Central to controlling intracellular calcium concentration ([Ca2+]i) are a number of Ca2+ transporters and channels with the L-type Ca2+ channel, Na+-Ca2+ exchanger and sarcoplasmic reticulum Ca2+-ATPase (SERCA) being of particular note in the heart. This review concentrates on the regulation of [Ca2+]i in cardiac muscle and the homeostatic mechanisms employed to ensure that the heart can operate under steady-state conditions on a beat by beat basis. To this end we discuss the relative importance of various sources and sinks of Ca2+ responsible for initiating contraction and relaxation in cardiac myocytes and how these can be manipulated to regulate the Ca2+ content of the major Ca2+ store, the sarcoplasmic reticulum (SR). We will present a simple feedback system detailing how such control can be achieved and highlight how small perturbations to the steady-state operation of the feedback loop can be both beneficial physiologically and underlie changes in systolic Ca2+ in ageing and heart disease. In addition to manipulating the amplitude of the normal systolic Ca2+ transient, the tight regulation of SR Ca2+ content is also required to prevent the abnormal, spontaneous or diastolic release of Ca2+ from the SR. Such diastolic events are a major factor contributing to the genesis of cardiac arrhythmias in disease situations and in recently identified familial mutations in the SR Ca2+ release channel (ryanodine receptor, RyR). How such diastolic release arises and potential mechanisms for controlling this will be discussed. © 2007 Elsevier Ltd. All rights reserved.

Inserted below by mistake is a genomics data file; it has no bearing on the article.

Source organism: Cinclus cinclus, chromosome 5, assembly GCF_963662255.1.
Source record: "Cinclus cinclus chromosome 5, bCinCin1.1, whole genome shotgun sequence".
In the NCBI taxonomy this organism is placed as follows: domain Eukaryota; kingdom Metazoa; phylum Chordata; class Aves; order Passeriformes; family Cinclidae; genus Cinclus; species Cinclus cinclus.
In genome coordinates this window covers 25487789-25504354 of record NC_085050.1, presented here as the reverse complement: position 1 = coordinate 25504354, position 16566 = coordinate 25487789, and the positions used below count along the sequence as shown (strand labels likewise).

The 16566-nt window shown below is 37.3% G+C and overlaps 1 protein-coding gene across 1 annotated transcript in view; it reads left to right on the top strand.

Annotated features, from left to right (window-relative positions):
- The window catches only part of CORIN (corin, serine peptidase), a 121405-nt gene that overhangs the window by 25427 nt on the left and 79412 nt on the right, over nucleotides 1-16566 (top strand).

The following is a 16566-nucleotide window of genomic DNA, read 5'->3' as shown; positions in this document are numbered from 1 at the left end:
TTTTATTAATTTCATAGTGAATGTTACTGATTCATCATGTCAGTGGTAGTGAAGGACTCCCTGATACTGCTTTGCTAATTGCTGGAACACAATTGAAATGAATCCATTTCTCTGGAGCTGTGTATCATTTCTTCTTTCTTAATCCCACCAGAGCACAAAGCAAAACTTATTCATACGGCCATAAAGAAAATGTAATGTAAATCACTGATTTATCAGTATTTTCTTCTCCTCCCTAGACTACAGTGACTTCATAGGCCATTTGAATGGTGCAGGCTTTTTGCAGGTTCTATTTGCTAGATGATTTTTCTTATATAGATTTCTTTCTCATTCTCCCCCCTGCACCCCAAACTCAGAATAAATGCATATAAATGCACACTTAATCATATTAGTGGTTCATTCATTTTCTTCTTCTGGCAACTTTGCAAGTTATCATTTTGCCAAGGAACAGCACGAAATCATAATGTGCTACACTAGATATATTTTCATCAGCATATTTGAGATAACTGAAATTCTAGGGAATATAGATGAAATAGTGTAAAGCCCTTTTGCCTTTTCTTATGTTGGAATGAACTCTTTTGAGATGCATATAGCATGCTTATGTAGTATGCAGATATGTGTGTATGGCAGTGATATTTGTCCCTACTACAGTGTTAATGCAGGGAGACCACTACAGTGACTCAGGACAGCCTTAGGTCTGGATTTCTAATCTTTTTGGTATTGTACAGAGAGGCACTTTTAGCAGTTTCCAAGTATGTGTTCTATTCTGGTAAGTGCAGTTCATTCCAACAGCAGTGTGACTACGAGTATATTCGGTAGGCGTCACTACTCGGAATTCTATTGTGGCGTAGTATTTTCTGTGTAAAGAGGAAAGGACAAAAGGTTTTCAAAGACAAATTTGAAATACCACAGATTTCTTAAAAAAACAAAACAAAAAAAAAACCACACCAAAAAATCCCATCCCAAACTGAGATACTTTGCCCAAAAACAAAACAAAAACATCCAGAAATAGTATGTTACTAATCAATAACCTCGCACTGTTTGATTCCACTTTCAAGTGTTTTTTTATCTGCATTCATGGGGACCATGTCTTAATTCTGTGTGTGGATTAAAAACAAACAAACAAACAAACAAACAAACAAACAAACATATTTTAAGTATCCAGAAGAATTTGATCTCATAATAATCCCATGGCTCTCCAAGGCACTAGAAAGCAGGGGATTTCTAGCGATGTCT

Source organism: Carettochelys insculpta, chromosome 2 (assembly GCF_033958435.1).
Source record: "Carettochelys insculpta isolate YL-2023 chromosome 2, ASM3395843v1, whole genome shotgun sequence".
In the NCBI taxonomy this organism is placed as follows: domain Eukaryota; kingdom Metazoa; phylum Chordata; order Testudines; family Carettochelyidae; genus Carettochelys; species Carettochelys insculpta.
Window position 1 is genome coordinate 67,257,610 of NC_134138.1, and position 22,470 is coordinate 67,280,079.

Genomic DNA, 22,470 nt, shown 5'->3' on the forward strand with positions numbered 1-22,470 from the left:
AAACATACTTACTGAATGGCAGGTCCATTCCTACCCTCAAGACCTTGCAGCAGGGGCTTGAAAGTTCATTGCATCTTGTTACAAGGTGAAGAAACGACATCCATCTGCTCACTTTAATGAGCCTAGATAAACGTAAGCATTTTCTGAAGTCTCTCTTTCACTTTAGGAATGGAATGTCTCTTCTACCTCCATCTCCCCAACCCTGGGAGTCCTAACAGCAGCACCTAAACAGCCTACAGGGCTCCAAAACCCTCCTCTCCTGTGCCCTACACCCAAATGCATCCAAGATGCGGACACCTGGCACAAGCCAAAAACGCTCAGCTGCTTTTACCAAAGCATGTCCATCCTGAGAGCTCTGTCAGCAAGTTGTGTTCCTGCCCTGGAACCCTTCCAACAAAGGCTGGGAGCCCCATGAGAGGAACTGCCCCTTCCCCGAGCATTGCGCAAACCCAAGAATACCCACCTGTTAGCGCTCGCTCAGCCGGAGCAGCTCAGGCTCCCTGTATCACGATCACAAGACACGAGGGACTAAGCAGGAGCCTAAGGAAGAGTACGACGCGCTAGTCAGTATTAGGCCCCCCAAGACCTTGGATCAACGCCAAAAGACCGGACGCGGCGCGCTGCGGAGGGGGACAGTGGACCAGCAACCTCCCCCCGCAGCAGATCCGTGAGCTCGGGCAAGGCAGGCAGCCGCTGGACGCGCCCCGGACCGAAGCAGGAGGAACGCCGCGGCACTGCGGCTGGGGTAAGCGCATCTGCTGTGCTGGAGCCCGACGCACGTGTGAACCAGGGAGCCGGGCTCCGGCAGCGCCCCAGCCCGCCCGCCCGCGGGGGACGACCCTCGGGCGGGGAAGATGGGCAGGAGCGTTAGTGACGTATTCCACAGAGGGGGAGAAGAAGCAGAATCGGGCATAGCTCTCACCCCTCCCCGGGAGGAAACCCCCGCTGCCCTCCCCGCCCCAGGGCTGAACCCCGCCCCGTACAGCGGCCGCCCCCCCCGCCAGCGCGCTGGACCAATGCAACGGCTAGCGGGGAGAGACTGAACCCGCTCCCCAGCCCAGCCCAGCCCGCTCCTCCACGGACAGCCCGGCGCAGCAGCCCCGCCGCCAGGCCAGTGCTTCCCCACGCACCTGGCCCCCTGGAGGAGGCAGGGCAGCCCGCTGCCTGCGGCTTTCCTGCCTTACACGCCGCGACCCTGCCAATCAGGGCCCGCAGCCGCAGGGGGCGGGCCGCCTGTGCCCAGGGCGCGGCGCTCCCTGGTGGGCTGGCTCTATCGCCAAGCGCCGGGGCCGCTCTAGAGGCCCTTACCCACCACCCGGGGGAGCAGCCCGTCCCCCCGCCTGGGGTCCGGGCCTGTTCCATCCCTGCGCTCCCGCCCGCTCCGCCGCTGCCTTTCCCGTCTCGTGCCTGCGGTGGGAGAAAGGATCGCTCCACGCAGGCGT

- Sarcoplasmic reticulum
- Sodium-calcium exchanger